Sandberg looks to improve Phils' baserunning

Chase Utley rounds third base during spring-training drills at the Phillies' complex in Clearwater, Fla., designed to improve the team's baserunning.
Chase Utley rounds third base during spring-training drills at the Phillies' complex in Clearwater, Fla., designed to improve the team's baserunning. (DAVID MAIALETTI / Staff)
Posted: February 22, 2014

CLEARWATER, Fla. - Juan Samuel stood beside first base to ensure Phillies players touched a blue spray-painted corner. The grounds crew colored each base on Ashburn and Schmidt Fields for a daily drill planned by manager Ryne Sandberg. This was not a punishment.

The day's workouts start with the most basic of fundamentals - how to correctly run around the diamond - but the reception is positive.

"Hey, it was great," a player told Sandberg. "It got us loose."

Sandberg hopes it accomplishes more than that.

"It's something, for me, that needs to be worked on," Sandberg said. "Sometimes it goes unnoticed. I think it's one of the facets of the game. Good baserunning, in a lot of ways, wins you more games than any facet of the game."

The Phillies were not a good baserunning team last season. They ranked 13th in the National League with a .306 on-base percentage and still made 61 outs on the bases, tied for second-most in the league. Ultimate baserunning, an advanced metric developed by FanGraphs, pegged the Phillies as 27th in baseball in 2013.

Other aspects of the game are far more integral to the Phillies' success in 2014, but Sandberg sees baserunning as a correctable issue. The Phillies were once regarded as one of baseball's elite running teams - the core of their roster was younger - and established a major-league record for stolen-base efficiency.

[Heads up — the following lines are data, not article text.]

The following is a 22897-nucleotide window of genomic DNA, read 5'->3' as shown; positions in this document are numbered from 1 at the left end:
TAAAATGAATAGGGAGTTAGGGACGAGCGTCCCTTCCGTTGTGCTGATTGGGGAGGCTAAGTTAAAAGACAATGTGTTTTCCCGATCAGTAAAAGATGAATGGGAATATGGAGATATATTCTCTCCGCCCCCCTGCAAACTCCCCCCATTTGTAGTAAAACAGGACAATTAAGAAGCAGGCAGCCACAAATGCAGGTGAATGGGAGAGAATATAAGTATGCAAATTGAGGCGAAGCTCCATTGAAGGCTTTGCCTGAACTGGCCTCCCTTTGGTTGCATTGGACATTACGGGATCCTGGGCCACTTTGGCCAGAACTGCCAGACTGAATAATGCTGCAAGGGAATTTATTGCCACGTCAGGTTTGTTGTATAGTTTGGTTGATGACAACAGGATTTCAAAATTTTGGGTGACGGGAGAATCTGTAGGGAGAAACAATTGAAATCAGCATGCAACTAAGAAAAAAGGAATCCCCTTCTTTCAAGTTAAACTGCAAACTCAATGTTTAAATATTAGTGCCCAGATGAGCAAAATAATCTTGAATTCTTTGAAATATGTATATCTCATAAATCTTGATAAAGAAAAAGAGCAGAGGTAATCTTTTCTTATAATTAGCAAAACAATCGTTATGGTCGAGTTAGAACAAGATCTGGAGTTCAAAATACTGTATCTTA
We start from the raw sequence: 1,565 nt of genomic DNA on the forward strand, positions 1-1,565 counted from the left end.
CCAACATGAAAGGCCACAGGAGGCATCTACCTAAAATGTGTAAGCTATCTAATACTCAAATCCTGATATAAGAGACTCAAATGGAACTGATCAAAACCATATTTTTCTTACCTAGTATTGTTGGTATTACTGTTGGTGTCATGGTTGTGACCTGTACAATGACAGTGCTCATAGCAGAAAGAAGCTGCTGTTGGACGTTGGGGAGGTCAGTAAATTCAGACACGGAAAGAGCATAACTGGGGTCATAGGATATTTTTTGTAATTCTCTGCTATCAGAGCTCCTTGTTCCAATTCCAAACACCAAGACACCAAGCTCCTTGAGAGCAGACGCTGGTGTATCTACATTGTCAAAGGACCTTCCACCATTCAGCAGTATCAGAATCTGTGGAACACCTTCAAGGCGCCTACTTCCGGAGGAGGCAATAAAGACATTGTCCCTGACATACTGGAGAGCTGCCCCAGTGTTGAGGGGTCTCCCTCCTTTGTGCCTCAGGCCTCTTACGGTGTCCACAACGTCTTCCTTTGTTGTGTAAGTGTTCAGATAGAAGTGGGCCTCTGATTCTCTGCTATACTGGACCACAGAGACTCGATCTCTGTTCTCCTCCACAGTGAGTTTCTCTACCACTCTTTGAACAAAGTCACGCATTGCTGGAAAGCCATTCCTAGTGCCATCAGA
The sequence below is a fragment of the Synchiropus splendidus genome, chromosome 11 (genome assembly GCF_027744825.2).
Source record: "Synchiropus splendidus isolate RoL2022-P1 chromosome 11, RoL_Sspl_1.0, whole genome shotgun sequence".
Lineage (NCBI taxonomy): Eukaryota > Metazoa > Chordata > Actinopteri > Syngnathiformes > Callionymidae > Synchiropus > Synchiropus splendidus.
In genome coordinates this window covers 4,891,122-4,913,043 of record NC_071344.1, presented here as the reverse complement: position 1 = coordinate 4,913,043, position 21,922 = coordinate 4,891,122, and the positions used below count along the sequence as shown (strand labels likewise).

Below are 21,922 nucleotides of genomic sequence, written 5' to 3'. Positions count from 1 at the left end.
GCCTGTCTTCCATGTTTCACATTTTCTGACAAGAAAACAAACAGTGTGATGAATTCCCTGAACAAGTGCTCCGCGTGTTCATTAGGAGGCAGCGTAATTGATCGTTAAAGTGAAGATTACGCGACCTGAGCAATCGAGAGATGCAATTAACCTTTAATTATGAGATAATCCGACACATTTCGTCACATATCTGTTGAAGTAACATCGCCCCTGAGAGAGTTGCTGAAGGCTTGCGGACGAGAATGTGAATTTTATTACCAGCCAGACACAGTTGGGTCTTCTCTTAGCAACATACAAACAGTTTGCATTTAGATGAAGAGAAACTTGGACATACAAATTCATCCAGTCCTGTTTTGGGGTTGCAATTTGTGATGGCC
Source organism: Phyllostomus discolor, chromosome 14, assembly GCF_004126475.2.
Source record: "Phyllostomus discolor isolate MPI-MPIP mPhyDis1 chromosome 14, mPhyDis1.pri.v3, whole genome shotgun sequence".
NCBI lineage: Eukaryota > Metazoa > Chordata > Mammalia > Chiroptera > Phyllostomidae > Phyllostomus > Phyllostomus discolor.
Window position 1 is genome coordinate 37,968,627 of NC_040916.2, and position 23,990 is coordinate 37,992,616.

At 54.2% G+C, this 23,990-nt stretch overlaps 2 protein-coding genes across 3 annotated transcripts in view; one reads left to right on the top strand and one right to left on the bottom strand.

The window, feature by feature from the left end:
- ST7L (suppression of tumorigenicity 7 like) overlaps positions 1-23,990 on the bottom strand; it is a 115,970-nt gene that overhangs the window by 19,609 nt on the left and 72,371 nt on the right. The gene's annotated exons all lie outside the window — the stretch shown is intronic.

Sandberg, however, will not accept age as an excuse for his team's declining efficiency on the bases.

"A big part of baserunning is knowing the situation and being smart baserunners," Sandberg said. "You don't have to be the fastest guy to be a good baserunner, but you have to know the game of baseball and know the situation. Veteran players, I would think they would be good baserunners just because of their experience."

So Sandberg has made situational running a frequent topic early in camp. He schedules 15 minutes of baserunning drills every morning after the team stretch. The emphasis of the first few drills was hitting the bag at the correct angle, a baseball fundamental that could make a difference later.

The Phillies, for example, made 16 outs at second base. Those do not include pickoffs, and are usually plays in which a runner is trying to stretch a single into a double.

"I love it, because we have been terrible at all of the little fundamental things," backup infielder Kevin Frandsen said. "When you start with the basics, hitting the base right and hitting the corner, that is maybe two steps for a double. It will speak volumes later in the year because we are paying attention to it now. At this level, the most fundamentally sound teams are the ones that always win."

Frandsen played under Sandberg at triple-A Lehigh Valley and expects fundamentals to be Sandberg's primary focus.

"He stresses it and believes in it," Frandsen said. "He will hold you accountable for running the bases hard."

Two of the team's worst-rated runners last season are out of baseball. Michael Young's ultimate baserunning was minus-3.4, which means he was 3.4 runs below average as a baserunner. Delmon Young rated a minus-2.8. Sabermetric research suggests 10 runs is equivalent to one win; those two players cost the Phillies almost one win on their baserunning alone.

The Phillies' 72 percent success rate at stolen bases was the franchise's worst since 2003. Sandberg expects to continue the running drills during the regular season.

"It is a priority," he said. "We want to get better at it, and I think we have guys capable of being good baserunners."



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